Vice co-founder and CEO Shane Smith (right) gestures as Rogers Communications President and CEO Guy Laurence laughs during an announcement in Toronto on Thursday October 30, 2014. Rogers Media and Vice Canada are ending their three-year-old partnership with the result that TV channel Viceland will cease broadcasting on Rogers cable as of March 31 and Rogers will give up its interest in Vice Studio Canada. THE CANADIAN PRESS/Nathan Denette

Rogers Media cuts ties with Vice Canada

Rogers Media and Vice Canada are ending their three-year-old partnership, pulling Viceland TV channel off the air

Boundary-pushing TV channel Viceland is slated to cease broadcasting as of March 31, as Rogers Media Inc. and Vice Canada end their three-year-old, $100-million partnership.

Rogers said in a statement on Monday it is evolving its Canadian content strategy and will redirect future funding to initiatives that “better align” with its portfolio and brands.

“In this crowded content universe and as audience habits change, we continue to evolve our strategy to deliver unique content to Canadians,” it said.

Rogers said it is also giving up its interest in Vice Studio Canada, established by the partners in Toronto through their 2014 agreement to generate Canadian content for mobiles, tablets, computers and TV screens that appeals to young people.

Ryan Archibald, president of Vice Canada, confirmed the partnership’s end in a separate statement Monday and said that keeping Viceland alive is a priority.

“Vice will continue to grow in Canada in 2018. We have a lot of opportunity ahead of us and will be announcing some new exciting partnerships soon,” he said, without giving specifics.

“Rogers Media’s initial investment helped to establish our studio as a leading producer of some of the most engaging Canadian content out there and we thank them for their partnership.”

Neither Rogers nor Vice would consent to interviews with executives. Rogers spokeswoman Andrea Goldstein said in an email her company alone had spent $100 million through the joint venture on creation of Canadian content, the studio and the TV channel.

Related: Vice suspends two top executives

Carmi Levy, a London, Ont.-based media analyst, said Rogers is likely the partner that decided to pull the plug.

“When you engage in a partnership of this type, I think both sides, and especially a telecom of the scale of Rogers, would expect some kind of return,” he said.

“Here you are just over three years into the deal and obviously the returns aren’t where they’d like them to be.”

He said it’s difficult to tell what Vice’s viewership was because those numbers haven’t been separately disclosed.

Vice Canada said the Rogers joint venture resulted in over 130 hours of original Canadian programming.

It says it now has full ownership of the content library and the Toronto studio after Rogers gave up its 30 per cent stake. It said it plans to continue to build that business.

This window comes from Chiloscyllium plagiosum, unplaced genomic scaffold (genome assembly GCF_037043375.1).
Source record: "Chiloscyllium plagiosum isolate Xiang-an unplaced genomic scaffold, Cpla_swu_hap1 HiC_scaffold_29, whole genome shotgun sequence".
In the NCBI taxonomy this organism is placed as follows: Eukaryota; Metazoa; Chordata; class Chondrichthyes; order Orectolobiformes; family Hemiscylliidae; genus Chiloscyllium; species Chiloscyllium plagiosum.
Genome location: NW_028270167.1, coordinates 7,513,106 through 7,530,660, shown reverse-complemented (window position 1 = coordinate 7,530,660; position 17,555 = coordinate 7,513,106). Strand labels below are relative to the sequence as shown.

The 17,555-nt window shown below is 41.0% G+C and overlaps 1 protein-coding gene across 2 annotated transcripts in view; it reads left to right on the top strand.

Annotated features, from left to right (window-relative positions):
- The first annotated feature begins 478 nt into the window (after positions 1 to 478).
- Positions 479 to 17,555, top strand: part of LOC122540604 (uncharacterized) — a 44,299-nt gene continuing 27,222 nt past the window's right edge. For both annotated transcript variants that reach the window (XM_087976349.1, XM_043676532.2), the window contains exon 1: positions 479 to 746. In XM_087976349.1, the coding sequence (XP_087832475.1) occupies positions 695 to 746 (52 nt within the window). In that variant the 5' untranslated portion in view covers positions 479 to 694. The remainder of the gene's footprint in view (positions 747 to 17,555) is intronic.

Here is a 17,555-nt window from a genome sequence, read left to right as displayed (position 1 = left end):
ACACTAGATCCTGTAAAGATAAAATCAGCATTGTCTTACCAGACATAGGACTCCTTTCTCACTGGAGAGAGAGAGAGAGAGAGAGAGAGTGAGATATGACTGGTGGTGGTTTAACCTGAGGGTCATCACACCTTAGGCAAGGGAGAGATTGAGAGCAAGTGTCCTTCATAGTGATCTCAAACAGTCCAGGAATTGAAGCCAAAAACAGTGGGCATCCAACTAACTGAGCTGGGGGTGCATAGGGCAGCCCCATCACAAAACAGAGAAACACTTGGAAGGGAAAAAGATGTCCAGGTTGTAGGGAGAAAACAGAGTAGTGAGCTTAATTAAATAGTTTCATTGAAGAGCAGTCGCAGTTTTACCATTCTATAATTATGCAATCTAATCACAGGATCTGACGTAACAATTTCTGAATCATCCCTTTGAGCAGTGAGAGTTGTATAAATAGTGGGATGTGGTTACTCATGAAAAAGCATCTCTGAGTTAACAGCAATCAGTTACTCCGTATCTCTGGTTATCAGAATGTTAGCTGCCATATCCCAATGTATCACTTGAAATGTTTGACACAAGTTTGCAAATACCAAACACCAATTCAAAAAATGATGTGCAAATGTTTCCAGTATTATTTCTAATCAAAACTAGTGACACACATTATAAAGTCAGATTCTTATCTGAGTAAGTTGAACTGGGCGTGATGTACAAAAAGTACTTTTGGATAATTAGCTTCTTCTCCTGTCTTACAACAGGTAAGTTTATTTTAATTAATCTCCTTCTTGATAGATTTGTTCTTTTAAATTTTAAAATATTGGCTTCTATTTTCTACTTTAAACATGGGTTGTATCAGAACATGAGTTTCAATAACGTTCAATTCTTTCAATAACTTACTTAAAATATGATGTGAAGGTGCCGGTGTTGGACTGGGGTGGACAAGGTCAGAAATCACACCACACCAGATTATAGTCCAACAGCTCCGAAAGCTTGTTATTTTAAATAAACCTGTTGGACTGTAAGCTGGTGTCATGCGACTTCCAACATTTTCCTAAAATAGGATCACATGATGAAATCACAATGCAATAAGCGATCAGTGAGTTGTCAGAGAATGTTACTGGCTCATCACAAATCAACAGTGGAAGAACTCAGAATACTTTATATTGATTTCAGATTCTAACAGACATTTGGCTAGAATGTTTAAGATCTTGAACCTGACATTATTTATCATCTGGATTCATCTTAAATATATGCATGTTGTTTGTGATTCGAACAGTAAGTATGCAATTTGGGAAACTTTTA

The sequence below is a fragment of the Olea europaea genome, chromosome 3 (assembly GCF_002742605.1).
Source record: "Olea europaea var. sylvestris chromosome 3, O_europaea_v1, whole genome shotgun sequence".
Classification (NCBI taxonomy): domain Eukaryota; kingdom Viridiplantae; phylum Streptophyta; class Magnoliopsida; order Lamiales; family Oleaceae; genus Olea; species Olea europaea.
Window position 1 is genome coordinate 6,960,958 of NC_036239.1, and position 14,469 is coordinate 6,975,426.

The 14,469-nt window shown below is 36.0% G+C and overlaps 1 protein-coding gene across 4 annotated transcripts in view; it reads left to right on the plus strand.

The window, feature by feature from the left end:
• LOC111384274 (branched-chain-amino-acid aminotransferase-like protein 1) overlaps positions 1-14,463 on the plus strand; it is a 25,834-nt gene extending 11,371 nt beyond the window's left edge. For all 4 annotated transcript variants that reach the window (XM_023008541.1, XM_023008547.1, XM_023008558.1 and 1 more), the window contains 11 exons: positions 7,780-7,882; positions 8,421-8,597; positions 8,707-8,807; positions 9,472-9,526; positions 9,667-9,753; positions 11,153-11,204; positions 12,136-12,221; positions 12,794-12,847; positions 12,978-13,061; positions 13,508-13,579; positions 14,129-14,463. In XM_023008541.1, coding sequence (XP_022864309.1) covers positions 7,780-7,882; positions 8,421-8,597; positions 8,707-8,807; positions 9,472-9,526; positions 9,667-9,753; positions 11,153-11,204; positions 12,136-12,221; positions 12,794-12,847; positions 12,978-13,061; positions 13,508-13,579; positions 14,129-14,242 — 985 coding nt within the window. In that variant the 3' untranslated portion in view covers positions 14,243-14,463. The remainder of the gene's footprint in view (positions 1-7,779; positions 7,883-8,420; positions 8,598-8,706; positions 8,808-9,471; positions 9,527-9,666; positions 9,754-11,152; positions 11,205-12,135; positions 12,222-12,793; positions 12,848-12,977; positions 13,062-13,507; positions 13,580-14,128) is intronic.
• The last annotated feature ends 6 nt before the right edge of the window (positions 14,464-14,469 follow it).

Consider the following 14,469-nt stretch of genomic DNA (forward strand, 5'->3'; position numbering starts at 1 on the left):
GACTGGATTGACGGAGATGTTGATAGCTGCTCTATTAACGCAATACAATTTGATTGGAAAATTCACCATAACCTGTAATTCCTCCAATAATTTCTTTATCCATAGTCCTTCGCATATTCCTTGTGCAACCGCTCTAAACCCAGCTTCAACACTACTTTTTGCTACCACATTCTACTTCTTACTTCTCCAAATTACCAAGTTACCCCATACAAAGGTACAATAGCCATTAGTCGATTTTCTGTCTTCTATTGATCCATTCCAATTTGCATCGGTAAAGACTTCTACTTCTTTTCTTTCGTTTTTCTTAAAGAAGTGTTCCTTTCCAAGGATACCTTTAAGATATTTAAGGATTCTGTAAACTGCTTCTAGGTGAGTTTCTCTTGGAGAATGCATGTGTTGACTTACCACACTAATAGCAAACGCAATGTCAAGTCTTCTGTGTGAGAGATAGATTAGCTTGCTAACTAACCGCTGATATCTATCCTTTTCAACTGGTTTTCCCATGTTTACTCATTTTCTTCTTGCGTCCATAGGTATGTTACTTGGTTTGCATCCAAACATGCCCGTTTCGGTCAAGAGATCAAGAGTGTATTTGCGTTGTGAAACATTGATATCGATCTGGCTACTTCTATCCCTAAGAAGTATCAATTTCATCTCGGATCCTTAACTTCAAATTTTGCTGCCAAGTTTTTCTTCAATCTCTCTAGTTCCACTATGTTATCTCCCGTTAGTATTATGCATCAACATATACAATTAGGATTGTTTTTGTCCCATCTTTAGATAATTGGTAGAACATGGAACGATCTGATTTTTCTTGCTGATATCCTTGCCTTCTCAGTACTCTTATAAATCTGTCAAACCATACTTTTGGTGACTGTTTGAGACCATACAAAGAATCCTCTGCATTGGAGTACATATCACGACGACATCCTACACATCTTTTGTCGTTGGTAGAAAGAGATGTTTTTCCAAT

The 24-hour-a-day Viceland television channel launched in February 2016 with prime-time shows including Gaycation with Ellen Page and Black Market with Michael K. Williams.

It is currently available on all major cable or satellite companies in Canada.

The end of the Rogers-Vice partnership comes as competitors Netflix and Amazon Prime are investing heavily in original programming.

Dan Healing, The Canadian Press

Like us on Facebook and follow us on Twitter.

Just Posted

Stand for Water calls for better mining regulation and practices

Jacinda Mack hopes others will be inspired to take action

Farmers Market sees successful start to season

More vendors expected as veggies and fruit start to ripen

Gallery: Kid’s Bike Parade

Williams Lake bicycle festival carries into the weekend

Bicycle Festival pedals into Williams Lake

Plenty of activities - for bicyclers and non-bicyclers - through weekend

Tsilhqot’in community names officially recognized by Province

Tsilhqot’in names will now appear on provincial government resources, maps and databases

VIDEO: Canadian Forces help flood-ravaged Grand Forks residents heal

Sgt. Bradley Lowes says the military is used to dealing with traumatic times

Chilliwack Chiefs make history with first RBC Cup win

In front of a huge and noisy crowd, the Chiefs claimed their first-ever national junior A title.

UPDATED: More than half of flood evacuees in Kootenay-Boundary allowed to return home

Officials hope to have all 3,000 people back in their homes by Monday night

B.C. Lions bring back 6-time all-star offensive lineman Jovan Olafioye

He was acquired by the Montreal Alouettes last year.

Whitecaps rally for 2-2 draw with FC Dallas

Vancouver climbed out of a two-nil hole to tie FC Dallas 2-2

B.C. VIEWS: Making sense of climate policy

Flood and fire predictions have poor track record so far

Chilliwack Chiefs moving on to RBC Cup final after thrilling win over Ottawa

Kaden Pickering scored the winning goal in the 3rd period as Chilliwack won their semi-final 3-2.

VIDEO: As floodwaters recede, crews assess the damage to Grand Forks’ downtown

More than four dozen firefighters and building inspectors came out to help

Wellington Dukes pull off epic upset of Wenatchee at RBC Cup

The Dukes are off to the championship game after downing the Wild 2-1 Saturday at Prospera Centre.

Most Read